Another Successful Go-Live for SAP HANA on POWER!

Another SAP HANA deployment on IBM Power. Delivers a lower-cost, highly virtualized, flexible, no-compromise solution vs the alternative.

My client is now live, running Suite on HANA 2.0 on an IBM POWER & Storwize solution after a successful weekend migration.

The focus for this blog is to discuss what led to my client successfully migrating their SAP ECC environment to SAP HANA using capabilities inherent with IBM Power servers.  Capabilities available to every SAP HANA client who choose IBM Power vs the only other alternative platform supported for SAP HANA workloads.  The alternative option is built with Intel processors either running as bare-metal or with virtualization.  If virtualized, it will likely be VMware which I refer to as a “compromise” solution full of gotchas, limitations, restrictions and constraints.  Whereas,  IBM Power using PowerVM  is a “No Compromise” option.   I’ll give some examples of this bold statement below.

Back to my client.  In the Fall of 2018, the client chose an IBM Power solution  supporting four environments using a fully virtualized two-site solution.  Client chose to deploy HANA in parallel to their existing SAP ECC environment which runs on IBM i.   Regarding storage, each site uses  new IBM Storwize AFA products.  For high-availability and resiliency, the solution uses SuSE HA clustering between a pair of Production servers with SAP HANA Replication locally from Primary Prod to Failover Prod and then  from Primary Prod to the DR server.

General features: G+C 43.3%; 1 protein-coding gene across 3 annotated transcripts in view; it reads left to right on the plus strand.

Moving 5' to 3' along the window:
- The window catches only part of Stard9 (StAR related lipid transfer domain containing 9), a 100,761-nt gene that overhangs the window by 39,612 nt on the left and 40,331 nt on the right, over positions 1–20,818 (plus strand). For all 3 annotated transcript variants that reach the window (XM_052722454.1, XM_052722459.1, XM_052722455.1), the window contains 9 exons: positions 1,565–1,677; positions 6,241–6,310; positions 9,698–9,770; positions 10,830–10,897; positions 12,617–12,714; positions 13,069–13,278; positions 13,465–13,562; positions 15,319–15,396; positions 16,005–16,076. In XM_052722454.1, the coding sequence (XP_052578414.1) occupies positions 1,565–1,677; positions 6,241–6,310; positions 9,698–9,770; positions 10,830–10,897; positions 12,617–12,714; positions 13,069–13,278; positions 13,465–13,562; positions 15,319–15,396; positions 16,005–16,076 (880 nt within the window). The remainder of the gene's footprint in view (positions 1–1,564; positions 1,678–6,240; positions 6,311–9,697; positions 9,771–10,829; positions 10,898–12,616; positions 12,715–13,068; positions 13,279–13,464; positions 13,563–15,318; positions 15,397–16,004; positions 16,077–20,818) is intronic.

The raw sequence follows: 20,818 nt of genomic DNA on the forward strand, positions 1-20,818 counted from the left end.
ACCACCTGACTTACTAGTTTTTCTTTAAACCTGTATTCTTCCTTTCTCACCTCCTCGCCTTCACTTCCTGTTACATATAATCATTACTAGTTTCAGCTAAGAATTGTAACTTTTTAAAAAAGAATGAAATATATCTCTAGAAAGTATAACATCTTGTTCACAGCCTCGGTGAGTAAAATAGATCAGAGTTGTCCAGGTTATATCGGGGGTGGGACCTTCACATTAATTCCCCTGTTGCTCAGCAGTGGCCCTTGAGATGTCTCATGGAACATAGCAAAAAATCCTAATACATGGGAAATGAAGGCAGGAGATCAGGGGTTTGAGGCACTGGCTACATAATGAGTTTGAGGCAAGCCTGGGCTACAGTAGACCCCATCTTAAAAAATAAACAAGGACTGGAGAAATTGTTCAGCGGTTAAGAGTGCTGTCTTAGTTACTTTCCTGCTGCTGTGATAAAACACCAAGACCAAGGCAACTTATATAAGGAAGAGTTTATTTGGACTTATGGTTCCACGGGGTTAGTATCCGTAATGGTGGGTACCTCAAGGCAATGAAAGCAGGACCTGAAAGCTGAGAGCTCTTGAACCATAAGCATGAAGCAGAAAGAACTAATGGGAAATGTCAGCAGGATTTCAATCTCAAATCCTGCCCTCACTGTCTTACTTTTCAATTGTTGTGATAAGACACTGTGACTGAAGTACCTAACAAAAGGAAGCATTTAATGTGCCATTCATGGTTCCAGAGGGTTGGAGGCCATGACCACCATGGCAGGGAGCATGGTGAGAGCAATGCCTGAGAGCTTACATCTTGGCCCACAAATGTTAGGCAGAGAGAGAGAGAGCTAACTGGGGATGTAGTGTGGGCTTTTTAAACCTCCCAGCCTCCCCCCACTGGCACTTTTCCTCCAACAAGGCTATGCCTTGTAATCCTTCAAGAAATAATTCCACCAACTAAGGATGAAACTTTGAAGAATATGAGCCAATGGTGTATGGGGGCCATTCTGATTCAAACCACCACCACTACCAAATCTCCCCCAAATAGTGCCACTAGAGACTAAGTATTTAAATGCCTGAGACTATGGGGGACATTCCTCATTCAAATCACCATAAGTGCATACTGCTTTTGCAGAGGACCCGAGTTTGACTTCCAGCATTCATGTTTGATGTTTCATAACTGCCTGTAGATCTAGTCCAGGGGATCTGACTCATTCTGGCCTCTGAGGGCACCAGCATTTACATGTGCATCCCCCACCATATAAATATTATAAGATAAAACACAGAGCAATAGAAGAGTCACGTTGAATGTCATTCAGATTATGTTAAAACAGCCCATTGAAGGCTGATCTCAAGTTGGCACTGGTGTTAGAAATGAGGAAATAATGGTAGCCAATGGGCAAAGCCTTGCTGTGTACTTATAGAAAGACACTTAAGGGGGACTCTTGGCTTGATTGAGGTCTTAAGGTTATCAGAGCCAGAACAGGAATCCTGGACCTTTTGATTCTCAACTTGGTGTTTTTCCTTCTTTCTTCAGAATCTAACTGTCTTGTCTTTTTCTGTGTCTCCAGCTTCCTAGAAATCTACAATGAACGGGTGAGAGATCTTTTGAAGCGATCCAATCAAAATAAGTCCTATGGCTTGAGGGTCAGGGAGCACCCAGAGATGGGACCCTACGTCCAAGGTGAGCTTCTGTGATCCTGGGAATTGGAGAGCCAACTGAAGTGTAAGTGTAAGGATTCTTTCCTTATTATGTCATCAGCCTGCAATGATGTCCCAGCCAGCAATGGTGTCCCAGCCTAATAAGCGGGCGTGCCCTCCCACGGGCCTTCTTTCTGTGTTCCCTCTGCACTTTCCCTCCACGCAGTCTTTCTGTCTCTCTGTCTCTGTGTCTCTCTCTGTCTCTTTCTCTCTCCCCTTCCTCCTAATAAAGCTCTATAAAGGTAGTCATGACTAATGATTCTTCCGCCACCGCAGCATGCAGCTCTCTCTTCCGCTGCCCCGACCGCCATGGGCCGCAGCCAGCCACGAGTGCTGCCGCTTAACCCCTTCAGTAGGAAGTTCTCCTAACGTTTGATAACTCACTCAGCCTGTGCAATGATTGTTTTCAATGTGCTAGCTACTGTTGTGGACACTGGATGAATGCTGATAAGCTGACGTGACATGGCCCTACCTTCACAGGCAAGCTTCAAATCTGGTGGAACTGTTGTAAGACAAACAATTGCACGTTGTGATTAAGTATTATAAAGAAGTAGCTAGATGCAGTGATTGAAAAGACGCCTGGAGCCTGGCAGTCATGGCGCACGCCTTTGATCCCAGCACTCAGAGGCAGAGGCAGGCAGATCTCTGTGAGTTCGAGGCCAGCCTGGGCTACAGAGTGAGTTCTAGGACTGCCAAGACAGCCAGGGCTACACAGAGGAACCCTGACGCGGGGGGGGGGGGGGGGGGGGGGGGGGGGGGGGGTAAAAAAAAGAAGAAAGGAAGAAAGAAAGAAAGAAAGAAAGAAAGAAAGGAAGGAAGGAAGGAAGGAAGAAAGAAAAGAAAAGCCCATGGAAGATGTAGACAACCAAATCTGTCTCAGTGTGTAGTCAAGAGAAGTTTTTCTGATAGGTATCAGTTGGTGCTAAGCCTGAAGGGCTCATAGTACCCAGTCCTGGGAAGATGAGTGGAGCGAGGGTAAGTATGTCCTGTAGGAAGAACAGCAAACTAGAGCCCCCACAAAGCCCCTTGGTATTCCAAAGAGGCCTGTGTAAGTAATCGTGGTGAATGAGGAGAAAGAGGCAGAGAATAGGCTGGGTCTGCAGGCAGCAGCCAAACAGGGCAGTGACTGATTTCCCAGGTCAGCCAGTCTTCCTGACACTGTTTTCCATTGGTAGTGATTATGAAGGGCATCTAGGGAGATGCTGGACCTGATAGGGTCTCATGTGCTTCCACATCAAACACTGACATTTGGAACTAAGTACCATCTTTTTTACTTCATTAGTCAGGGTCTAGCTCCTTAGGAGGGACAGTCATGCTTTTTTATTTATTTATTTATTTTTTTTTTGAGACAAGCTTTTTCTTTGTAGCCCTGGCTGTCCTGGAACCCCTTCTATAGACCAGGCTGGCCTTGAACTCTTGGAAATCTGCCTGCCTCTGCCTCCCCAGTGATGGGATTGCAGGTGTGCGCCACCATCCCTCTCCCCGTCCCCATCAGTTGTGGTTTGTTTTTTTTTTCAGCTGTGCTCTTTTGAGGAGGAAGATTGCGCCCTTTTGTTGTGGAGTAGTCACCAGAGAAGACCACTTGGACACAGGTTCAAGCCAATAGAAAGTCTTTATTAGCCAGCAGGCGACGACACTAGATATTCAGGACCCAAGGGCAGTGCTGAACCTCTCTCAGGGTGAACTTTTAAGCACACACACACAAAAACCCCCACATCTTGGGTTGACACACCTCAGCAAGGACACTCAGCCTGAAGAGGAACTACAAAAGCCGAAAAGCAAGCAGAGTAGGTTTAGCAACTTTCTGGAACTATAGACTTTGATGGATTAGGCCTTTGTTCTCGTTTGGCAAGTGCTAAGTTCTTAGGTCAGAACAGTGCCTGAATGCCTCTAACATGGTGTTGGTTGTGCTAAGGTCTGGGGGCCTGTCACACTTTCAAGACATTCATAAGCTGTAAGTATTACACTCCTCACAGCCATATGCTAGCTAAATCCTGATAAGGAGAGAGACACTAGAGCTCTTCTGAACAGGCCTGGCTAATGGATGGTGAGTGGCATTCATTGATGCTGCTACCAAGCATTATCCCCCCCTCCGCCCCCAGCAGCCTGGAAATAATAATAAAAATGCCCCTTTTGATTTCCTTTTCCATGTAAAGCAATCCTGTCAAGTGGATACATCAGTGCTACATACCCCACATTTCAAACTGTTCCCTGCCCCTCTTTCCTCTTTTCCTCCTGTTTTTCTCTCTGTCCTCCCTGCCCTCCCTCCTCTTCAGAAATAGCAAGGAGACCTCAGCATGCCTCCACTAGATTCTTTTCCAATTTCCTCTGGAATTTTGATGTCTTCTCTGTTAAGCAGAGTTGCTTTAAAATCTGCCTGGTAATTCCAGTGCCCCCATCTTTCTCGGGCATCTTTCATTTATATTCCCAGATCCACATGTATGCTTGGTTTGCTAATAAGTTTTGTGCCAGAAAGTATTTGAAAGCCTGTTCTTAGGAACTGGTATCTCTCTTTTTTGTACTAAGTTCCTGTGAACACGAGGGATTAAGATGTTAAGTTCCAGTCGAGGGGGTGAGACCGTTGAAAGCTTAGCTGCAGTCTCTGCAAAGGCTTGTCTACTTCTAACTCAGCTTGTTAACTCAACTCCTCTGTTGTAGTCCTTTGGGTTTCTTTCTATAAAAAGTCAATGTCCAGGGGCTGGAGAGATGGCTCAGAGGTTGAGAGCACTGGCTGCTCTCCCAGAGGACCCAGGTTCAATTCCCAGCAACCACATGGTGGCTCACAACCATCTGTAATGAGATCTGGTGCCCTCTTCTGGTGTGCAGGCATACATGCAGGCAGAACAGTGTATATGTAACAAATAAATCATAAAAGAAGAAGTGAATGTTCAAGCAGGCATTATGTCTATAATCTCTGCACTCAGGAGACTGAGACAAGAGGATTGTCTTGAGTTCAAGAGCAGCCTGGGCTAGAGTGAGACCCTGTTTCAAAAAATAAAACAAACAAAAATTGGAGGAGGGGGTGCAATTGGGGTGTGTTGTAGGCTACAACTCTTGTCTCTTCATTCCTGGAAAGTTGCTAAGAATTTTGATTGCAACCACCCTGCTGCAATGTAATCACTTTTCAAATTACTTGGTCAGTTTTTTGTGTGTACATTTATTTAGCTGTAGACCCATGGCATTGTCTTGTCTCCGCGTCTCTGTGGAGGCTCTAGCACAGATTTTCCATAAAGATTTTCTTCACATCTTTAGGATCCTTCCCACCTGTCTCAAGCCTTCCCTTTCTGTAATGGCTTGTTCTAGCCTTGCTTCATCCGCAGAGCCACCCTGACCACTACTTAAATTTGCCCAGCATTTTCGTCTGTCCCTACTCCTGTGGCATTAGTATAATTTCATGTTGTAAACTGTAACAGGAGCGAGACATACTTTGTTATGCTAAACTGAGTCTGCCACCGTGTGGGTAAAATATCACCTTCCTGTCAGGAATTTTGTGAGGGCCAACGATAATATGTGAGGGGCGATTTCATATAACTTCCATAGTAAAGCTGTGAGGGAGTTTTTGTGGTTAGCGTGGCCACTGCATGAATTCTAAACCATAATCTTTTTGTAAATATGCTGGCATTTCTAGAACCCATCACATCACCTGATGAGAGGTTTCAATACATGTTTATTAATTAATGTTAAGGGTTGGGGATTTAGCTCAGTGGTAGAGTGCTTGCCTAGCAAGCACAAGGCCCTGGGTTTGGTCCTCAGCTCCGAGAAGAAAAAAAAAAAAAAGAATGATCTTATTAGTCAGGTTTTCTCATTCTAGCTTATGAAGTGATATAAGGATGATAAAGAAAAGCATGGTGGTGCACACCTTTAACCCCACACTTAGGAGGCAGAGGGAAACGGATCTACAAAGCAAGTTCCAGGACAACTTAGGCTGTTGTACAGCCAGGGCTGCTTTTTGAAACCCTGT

DR consists of a (very) large Scale-up IBM POWER8 server hosting all HANA DB & App (NetWeaver) VM’s for each environment (Sandbox, Dev, QAS, etc).  Production uses a smaller pair of the DR server just for the HANA DB VM’s plus a pair of POWER9 Scale-out servers both hosting redundant App servers. 

Each of the IBM Power systems in this SAP HANA environment use Dual VIOS or Virtual I/O Server.  For the uninitiated, Dual VIOS means there are 2 special VM’s which virtualize and manage the I/O to every VM’s.  Remember a VM can technically use any combination of dedicated or virtual I/O but typically when a VIOS is used, it manages both network and storage I/O with one exception where I often see a client use a dedicated Fibre adapter for physical tape connections.  Benefits of implementing Dual VIOS are many. They require fewer adapters leading to smaller servers and/or less I/O expansion, provide I/O path redundancy to network & storage while also increasing serviceability as the client can do just about any kind of maintenance on the I/O path transparent to the workloads.  This means very little downtime is ever required to service and maintain the I/O subsystem.  This includes adding, removing,  upgrading and configuring adapters,  ports, updating drivers, etc.  Thus, if a port or adapter fails or if something were to happen to a VIOS (very rare), its redundant ports, adapters and VIOS are configured to automatically service the I/O from the remaining resources.   There are many options available to deploy redundant VIOS, from active/passive to active/active for both network and storage I/O.  Another benefit when virtualizing the I/O is to enable features such as Live Partition Mobility and Simplified Remote Restart ….. no compromises, remember?!